As we’ve noted before Amazon Price Check is a really versatile price checking app you can use to look up products using your voice, photos, barcodes, or old-fashioned text search.

The promotion starts at 9pm PST December 9 and runs through 11:59pm PST December 10. So go download the app by the weekend, if you haven’t already.

Price Check for iPhone and Android | in the iTunes App Store | in Android Market


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Tuesday, December 6th, 2011 news No Comments

The Best Days of the Week to Buy Big-Ticket Items Online [Buying]

Source: http://lifehacker.com/5855776/the-best-days-of-the-week-to-buy-big+ticket-items-online

The Best Days of the Week to Buy Big-Ticket Items OnlineWe’ve looked at the best times to buy throughout the year, but when shopping online prices tend to fluctuate on a day-to-day basis. Discounts, deals, and price-comparison site Extrabux calculated the statistics and figured out when certain items are cheaper during the week.

Computers are cheapest on Mondays because manufacturers apply their rebates early in the week. This means online retailers can purchase computers for less and pass the savings on to you. This is not the case with every manufacturer, but Dell and Sony are among the companies that do this with their computers.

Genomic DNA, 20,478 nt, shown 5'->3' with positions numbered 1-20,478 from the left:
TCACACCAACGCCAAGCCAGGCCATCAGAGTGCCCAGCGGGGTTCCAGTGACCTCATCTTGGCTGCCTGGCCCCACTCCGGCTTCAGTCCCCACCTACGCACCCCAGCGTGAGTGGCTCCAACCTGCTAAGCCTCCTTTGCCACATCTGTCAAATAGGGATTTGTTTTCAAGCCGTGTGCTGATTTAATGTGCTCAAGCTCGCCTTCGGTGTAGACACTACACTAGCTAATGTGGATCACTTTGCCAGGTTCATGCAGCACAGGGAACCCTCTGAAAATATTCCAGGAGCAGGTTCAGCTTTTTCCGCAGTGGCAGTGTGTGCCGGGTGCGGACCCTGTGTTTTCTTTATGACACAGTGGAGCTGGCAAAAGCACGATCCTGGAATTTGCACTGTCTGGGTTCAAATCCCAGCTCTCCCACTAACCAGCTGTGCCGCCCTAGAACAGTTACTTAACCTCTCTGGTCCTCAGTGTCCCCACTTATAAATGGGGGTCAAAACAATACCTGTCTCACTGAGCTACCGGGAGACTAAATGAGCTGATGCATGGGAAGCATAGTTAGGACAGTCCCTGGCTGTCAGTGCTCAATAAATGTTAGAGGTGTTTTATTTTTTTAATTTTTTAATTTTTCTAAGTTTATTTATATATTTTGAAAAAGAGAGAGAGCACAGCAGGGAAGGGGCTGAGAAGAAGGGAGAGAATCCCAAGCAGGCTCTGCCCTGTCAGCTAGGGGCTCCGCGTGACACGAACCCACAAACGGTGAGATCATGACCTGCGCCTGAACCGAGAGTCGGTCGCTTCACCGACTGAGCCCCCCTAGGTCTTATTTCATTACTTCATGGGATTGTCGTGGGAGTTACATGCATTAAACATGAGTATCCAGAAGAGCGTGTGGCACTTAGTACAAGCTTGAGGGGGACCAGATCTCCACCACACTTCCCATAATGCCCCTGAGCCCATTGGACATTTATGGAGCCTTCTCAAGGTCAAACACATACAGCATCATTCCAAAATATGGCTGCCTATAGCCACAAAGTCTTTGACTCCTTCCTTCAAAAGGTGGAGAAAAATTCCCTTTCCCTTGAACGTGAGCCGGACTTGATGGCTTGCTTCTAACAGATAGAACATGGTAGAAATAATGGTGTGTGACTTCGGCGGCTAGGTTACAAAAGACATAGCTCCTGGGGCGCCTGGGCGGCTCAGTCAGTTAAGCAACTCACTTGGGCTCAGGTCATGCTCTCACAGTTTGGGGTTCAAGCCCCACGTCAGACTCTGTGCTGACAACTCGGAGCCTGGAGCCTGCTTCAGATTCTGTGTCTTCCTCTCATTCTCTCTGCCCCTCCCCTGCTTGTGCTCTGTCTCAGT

Mondays are also cheap days for TVs (and Tuesdays aren’t bad either) not only because of the same rebate situation, but because big sales days tend to be earlier in the week. This gives retailers an opportunity to draw more buyers in, and lower prices are a good way to do that. Cameras and video games also benefit from lower prices earlier in the week for the same reasons.

Major appliances tend to be cheapest on Sundays because that’s when the majority of people are searching for them. Washers, dryers, ovens, microwaves, refrigerators, and more are all Googled like crazy at the end of the week, so online retailers adjust their prices to draw people in.

Jewelry prices drop down on Wednesdays because that’s when searches take place as well. Apparently women tend to shop online most often in the middle of the week, and since women are the target market for most jewelry we see price drops to help attract buyers.

Books are at their lowest on Saturdays, although there isn’t a solid reason why. Perhaps people read more on Saturdays, or at least thing they should be reading more when the weekend finally rolls around.

For more information on why these prices fluctuate online on certain days, plus lots of pretty graphs, check out the full post over on Extrabux.

The Cheapest Days of the Week to Shop Online | Extrabux Blog


You can follow Adam Dachis, the author of this post, on Twitter, Google+, and Facebook. ¬†Twitter’s the best way to contact him, too.


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Thursday, November 3rd, 2011 news No Comments